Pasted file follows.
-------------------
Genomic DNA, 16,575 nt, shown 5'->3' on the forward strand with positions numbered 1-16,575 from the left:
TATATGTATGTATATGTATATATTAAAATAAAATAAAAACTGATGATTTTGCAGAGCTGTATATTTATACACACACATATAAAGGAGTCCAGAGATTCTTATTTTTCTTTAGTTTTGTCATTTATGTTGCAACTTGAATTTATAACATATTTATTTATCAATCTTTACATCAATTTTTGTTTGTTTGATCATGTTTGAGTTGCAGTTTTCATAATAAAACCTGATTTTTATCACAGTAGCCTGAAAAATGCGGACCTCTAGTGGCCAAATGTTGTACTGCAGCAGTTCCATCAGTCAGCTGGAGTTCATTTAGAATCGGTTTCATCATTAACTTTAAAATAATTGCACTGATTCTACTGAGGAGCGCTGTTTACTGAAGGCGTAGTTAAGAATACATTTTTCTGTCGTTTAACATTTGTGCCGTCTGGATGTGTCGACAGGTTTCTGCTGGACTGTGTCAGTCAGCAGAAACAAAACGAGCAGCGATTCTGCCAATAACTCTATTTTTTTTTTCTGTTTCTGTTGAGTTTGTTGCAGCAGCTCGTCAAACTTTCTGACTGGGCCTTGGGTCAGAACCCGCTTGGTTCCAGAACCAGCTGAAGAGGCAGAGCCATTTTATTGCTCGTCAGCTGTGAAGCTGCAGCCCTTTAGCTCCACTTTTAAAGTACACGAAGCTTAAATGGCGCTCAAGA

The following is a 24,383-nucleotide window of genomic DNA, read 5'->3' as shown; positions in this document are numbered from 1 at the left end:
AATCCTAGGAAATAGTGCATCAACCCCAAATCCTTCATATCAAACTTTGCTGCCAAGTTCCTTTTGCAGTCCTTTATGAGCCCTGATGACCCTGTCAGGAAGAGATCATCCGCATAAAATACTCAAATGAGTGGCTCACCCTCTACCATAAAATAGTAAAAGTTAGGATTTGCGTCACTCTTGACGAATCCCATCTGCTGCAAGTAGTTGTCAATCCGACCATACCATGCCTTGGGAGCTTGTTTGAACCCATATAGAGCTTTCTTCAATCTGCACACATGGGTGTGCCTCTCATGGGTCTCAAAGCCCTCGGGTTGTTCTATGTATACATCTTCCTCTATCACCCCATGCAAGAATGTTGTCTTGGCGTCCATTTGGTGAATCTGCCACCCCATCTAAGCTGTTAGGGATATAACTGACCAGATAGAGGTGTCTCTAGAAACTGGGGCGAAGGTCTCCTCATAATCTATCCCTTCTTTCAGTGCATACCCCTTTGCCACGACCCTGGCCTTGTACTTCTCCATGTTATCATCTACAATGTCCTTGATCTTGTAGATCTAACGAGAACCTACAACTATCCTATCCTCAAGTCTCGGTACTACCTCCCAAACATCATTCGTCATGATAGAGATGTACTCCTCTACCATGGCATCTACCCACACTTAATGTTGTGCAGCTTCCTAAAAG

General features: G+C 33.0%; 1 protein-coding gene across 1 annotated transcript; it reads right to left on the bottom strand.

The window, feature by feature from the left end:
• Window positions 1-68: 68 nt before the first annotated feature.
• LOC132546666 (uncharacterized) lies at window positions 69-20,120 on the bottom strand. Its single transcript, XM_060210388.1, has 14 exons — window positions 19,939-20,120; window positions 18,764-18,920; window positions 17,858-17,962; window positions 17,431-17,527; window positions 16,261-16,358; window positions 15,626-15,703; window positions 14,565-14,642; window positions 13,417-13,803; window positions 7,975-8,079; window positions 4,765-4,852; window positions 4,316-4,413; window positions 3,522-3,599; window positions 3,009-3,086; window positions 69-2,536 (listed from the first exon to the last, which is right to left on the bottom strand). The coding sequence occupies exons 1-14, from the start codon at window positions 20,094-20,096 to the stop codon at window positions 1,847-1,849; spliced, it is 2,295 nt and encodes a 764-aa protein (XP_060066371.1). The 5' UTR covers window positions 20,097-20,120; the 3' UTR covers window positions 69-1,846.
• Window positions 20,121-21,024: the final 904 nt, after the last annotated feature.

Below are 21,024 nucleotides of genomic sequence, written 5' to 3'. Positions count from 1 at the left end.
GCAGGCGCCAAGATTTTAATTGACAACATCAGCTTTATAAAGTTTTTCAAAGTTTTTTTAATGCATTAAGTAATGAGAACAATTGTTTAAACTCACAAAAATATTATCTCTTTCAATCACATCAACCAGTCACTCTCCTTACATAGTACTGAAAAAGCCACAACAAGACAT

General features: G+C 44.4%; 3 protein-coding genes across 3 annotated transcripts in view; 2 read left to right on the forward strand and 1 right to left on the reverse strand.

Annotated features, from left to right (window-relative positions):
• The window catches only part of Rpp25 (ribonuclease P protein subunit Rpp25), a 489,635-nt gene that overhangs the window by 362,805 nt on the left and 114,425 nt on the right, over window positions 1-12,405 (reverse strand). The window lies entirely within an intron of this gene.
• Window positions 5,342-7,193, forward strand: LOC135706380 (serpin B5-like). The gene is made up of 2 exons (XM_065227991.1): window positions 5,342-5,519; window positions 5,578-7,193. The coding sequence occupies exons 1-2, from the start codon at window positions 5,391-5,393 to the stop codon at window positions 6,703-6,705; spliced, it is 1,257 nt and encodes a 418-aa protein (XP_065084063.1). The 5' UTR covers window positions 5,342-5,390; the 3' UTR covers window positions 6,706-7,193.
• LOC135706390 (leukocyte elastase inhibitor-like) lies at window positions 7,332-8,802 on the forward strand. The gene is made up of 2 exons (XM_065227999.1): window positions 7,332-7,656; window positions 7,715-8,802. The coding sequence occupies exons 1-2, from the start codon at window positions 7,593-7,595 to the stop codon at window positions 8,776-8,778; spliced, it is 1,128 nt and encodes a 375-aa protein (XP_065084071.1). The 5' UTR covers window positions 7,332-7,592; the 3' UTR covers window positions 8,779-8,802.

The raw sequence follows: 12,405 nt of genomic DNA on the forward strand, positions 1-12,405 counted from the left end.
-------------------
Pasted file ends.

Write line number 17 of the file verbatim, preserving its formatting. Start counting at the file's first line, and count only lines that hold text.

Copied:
The raw sequence follows: 12,405 nt of genomic DNA on the forward strand, positions 1-12,405 counted from the left end.